Blog Author: 
Christopher Price

WEEI.com will continue to offer daily insight and analysis regarding options that may be available to the Patriots when it comes to the 2016 NFL draft. Here is one in a series of profiles of players who could be on the board when it’s time for the Patriots to make a selection. Although the Patriots do not own a first-round pick due to their punishment for Deflategate — and there are restrictions on their ability to trade up — we will include likely first-round picks in case someone slips or the Pats are able to swing a deal.

AUSTIN JOHNSON

Position: Defensive tackle

School: Penn State

Height: 6-foot-4

Weight: 314 pounds

Achievements: 2015 All-Big Ten second team, 2015 Reid Robinson Award winner (team’s most outstanding defensive lineman), 2014 All-Big Ten honorable mention

What he brings: Johnson has ideal size for his position, while still maintaining exceptional mobility. He penetrates the middle of the defensive line and is extremely disruptive in the backfield. Opposing offensive lines often dedicate multiple blockers to him in order to seal him off, but NFL.com writes that he “won’t give in against double teams” while he “fights hard to hold his ground and maintain integrity of his gap.” While Johnson’s specialty is run stuffing, he has a keen eye for detecting screen passes and disrupting them before they can fully develop. He is known as a hustler and a relentless competitor on the field. He has shown a knack for improvement, as his tackle total jumped from 49 in his sophomore year to 78 in his junior year (second most for an FBS lineman). “As I progressed through college, I think I got better with my footwork, my hand placement, my striking, getting in that mindset to run to the ball, to be that factor on the field, to run sideline to sideline as a big guy,” Johnson said at the NFL combine. “It’s hard to see that sometimes in a lot of other defensive tackles. I guess a weakness that I talked about with some coaches that we had informal meetings that we had last night was pad level, just sort of looking for where the ball is and going. I know I like to run to the ball and try to make a play, but sometimes it’s better to stay low and stay on your man.”

Where the Patriots could get him: Rounds 2-3

Notes: At the NFL combine, Johnson ran his 40-yard dash in 5.32 seconds, completed 25 reps in the bench press, had a 99-inch broad jump, recorded a 7.04-second three-cone drill and ran his 20-yard shuttle in 4.75 seconds. Johnson’s sister Kennedy is a basketball player at Michigan State. Johnson played on the hardwood in high school, winning Cap-Atlantic Player of the Year in his senior year. He also completed his degree in three years at Penn State, where he majored in journalism. His goal is to get into broadcasting once he finishes his football career.

Related articles: Jacksonville.com: Penn State DT Austin Johnson doesn’t lack confidence

247 Sports: Penn State DT Austin Johnson starring away from the spotlight

Blog Author: 
Travis Upham

WEEI.com will continue to offer daily insight and analysis regarding options that may be available to the Patriots when it comes to the 2016 NFL draft. Here is one in a series of profiles of players who could be on the board when it’s time for the Patriots to make a selection. Although the Patriots do not own a first-round pick due to their punishment for Deflategate — and there are restrictions on their ability to trade up — we will include likely first-round picks in case someone slips or the Pats are able to swing a deal.

AUSTIN JOHNSON

Position: Defensive tackle

School: Penn State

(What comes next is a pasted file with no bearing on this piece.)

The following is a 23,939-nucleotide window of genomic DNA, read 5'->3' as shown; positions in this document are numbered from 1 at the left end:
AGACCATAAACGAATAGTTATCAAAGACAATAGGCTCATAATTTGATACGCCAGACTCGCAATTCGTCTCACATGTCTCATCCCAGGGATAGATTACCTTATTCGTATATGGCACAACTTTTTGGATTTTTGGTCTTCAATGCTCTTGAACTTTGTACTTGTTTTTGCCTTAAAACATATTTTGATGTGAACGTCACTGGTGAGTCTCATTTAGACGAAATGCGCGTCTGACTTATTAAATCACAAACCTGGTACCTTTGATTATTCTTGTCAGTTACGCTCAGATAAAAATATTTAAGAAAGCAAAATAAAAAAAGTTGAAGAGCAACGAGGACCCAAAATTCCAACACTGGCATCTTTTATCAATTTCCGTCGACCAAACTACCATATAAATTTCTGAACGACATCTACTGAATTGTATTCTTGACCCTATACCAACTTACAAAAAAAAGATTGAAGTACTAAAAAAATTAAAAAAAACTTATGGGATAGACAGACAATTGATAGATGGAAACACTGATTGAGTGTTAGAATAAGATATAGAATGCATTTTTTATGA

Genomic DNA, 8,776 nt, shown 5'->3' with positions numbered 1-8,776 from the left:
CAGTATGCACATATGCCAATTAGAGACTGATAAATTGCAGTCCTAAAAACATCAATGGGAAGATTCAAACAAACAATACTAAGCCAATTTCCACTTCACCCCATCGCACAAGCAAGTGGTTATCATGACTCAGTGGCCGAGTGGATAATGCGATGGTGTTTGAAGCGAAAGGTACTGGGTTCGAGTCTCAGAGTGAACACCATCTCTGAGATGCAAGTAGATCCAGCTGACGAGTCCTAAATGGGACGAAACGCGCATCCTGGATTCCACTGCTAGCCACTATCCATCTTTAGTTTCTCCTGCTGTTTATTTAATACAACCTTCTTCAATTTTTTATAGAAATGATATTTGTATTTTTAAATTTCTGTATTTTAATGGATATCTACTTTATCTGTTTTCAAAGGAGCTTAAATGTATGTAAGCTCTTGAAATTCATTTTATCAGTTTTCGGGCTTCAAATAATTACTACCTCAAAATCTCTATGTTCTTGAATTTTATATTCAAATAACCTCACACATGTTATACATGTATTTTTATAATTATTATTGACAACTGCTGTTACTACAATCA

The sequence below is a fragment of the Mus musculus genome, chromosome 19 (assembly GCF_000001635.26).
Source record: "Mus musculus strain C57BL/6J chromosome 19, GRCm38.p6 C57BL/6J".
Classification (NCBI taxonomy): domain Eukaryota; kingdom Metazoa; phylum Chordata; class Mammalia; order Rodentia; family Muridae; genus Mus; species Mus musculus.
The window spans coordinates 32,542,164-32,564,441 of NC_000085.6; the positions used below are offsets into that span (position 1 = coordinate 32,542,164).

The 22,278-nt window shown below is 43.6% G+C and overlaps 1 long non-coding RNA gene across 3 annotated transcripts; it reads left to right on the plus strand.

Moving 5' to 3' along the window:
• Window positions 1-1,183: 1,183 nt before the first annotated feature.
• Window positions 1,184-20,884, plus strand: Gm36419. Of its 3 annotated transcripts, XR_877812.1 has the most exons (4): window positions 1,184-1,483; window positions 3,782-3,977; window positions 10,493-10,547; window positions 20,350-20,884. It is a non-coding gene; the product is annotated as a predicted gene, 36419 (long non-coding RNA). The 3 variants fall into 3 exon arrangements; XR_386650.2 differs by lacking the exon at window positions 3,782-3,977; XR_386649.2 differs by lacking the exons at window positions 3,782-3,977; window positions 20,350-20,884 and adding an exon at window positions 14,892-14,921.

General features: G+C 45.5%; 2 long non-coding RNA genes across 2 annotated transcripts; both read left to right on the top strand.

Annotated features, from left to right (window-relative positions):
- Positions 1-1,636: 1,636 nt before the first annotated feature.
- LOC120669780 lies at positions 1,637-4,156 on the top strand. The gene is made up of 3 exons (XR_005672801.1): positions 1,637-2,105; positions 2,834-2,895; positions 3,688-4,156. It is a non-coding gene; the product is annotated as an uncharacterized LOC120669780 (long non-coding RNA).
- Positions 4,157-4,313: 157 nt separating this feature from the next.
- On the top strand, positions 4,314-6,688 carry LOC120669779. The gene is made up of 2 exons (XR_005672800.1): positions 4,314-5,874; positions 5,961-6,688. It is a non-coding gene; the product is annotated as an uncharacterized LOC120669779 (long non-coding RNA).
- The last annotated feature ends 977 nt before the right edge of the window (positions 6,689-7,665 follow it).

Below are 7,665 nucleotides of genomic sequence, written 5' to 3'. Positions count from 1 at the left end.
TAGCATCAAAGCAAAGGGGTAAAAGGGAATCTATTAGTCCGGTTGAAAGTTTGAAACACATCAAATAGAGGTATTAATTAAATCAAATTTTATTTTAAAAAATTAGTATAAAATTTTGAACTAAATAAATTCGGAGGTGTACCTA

Height: 6-foot-4

Weight: 314 pounds

Achievements: 2015 All-Big Ten second team, 2015 Reid Robinson Award winner (team’s most outstanding defensive lineman), 2014 All-Big Ten honorable mention

What he brings: Johnson has ideal size for his position, while still maintaining exceptional mobility. He penetrates the middle of the defensive line and is extremely disruptive in the backfield. Opposing offensive lines often dedicate multiple blockers to him in order to seal him off, but NFL.com writes that he “won’t give in against double teams” while he “fights hard to hold his ground and maintain integrity of his gap.” While Johnson’s specialty is run stuffing, he has a keen eye for detecting screen passes and disrupting them before they can fully develop. He is known as a hustler and a relentless competitor on the field. He has shown a knack for improvement, as his tackle total jumped from 49 in his sophomore year to 78 in his junior year (second most for an FBS lineman). “As I progressed through college, I think I got better with my footwork, my hand placement, my striking, getting in that mindset to run to the ball, to be that factor on the field, to run sideline to sideline as a big guy,” Johnson said at the NFL combine. “It’s hard to see that sometimes in a lot of other defensive tackles. I guess a weakness that I talked about with some coaches that we had informal meetings that we had last night was pad level, just sort of looking for where the ball is and going. I know I like to run to the ball and try to make a play, but sometimes it’s better to stay low and stay on your man.”

Where the Patriots could get him: Rounds 2-3

Notes: At the NFL combine, Johnson ran his 40-yard dash in 5.32 seconds, completed 25 reps in the bench press, had a 99-inch broad jump, recorded a 7.04-second three-cone drill and ran his 20-yard shuttle in 4.75 seconds. Johnson’s sister Kennedy is a basketball player at Michigan State. Johnson played on the hardwood in high school, winning Cap-Atlantic Player of the Year in his senior year. He also completed his degree in three years at Penn State, where he majored in journalism. His goal is to get into broadcasting once he finishes his football career.

Related articles: Jacksonville.com: Penn State DT Austin Johnson doesn’t lack confidence

247 Sports: Penn State DT Austin Johnson starring away from the spotlight

Blog Author: 
Travis Upham
Ben Volin calls Giardi and Price to discuss the Pats. He lists some of the reasons and stories he's heard that led to the Patriots cutting ties with Dominique Easley. He discusses some of the other recent moves the Pats have made, his thoughts on their strategy heading into the NFL draft, the upcoming regular season schedule and more.